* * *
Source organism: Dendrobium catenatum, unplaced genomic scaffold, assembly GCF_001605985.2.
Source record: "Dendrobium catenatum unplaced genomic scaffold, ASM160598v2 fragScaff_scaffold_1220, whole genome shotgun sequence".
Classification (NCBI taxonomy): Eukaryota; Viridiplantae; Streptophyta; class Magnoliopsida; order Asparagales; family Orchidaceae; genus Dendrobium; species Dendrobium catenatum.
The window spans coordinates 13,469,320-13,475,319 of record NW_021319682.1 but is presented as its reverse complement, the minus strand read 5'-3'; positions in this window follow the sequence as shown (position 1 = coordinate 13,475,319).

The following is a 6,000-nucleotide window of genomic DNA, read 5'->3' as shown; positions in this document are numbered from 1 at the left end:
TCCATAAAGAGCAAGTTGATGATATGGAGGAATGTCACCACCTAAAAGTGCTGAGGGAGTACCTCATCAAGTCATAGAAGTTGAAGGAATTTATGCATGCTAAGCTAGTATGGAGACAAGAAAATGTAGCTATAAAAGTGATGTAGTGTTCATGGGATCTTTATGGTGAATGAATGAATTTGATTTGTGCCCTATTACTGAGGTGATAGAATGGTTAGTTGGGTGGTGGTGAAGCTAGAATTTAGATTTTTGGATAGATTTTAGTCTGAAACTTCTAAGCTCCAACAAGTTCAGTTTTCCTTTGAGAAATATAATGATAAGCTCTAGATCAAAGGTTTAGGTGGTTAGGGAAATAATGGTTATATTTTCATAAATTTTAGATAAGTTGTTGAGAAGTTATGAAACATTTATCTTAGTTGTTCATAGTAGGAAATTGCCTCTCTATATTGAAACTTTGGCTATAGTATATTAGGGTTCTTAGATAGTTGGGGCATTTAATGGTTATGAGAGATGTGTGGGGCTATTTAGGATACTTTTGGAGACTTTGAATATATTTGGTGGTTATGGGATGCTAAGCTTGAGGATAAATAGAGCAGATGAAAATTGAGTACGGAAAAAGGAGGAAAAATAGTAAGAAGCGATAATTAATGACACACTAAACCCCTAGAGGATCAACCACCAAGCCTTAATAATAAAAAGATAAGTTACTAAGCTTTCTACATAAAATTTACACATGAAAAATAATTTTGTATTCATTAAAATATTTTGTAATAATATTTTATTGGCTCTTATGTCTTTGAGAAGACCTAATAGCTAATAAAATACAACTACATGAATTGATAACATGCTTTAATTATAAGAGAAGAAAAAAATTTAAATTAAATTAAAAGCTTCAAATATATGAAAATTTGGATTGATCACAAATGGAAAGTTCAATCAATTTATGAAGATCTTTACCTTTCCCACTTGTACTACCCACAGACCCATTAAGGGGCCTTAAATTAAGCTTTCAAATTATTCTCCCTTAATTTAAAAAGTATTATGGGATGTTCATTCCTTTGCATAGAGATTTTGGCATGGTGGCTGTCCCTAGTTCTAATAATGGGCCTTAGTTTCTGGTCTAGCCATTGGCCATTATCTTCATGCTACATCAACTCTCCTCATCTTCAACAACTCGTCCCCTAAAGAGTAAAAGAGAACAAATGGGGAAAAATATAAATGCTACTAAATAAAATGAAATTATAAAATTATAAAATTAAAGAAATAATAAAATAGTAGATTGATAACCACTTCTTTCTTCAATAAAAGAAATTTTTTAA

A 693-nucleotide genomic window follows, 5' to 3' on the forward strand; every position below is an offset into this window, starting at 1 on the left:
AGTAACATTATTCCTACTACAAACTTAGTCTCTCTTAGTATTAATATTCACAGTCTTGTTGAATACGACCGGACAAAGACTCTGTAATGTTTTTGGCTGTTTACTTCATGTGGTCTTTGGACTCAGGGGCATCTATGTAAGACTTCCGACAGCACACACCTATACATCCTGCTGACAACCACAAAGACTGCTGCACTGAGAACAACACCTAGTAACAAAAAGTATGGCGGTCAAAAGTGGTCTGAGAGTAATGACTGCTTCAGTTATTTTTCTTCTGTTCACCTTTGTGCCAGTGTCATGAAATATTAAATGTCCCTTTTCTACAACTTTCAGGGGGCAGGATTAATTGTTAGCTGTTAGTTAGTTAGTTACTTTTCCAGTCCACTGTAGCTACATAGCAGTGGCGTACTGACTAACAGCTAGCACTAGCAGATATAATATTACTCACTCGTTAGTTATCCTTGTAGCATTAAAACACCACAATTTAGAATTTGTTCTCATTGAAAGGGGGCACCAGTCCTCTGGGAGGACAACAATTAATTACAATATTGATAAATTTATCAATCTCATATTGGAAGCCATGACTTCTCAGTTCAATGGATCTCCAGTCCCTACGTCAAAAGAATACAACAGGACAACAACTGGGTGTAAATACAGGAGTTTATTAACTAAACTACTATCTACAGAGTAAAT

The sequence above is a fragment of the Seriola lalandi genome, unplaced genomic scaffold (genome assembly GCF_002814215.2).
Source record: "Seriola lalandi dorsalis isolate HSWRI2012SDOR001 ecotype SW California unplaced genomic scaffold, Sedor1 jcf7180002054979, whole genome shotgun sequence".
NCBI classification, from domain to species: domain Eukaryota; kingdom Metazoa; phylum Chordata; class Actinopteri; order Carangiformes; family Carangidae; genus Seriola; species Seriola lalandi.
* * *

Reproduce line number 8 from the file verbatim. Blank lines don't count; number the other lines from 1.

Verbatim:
AGTAACATTATTCCTACTACAAACTTAGTCTCTCTTAGTATTAATATTCACAGTCTTGTTGAATACGACCGGACAAAGACTCTGTAATGTTTTTGGCTGTTTACTTCATGTGGTCTTTGGACTCAGGGGCATCTATGTAAGACTTCCGACAGCACACACCTATACATCCTGCTGACAACCACAAAGACTGCTGCACTGAGAACAACACCTAGTAACAAAAAGTATGGCGGTCAAAAGTGGTCTGAGAGTAATGACTGCTTCAGTTATTTTTCTTCTGTTCACCTTTGTGCCAGTGTCATGAAATATTAAATGTCCCTTTTCTACAACTTTCAGGGGGCAGGATTAATTGTTAGCTGTTAGTTAGTTAGTTACTTTTCCAGTCCACTGTAGCTACATAGCAGTGGCGTACTGACTAACAGCTAGCACTAGCAGATATAATATTACTCACTCGTTAGTTATCCTTGTAGCATTAAAACACCACAATTTAGAATTTGTTCTCATTGAAAGGGGGCACCAGTCCTCTGGGAGGACAACAATTAATTACAATATTGATAAATTTATCAATCTCATATTGGAAGCCATGACTTCTCAGTTCAATGGATCTCCAGTCCCTACGTCAAAAGAATACAACAGGACAACAACTGGGTGTAAATACAGGAGTTTATTAACTAAACTACTATCTACAGAGTAAAT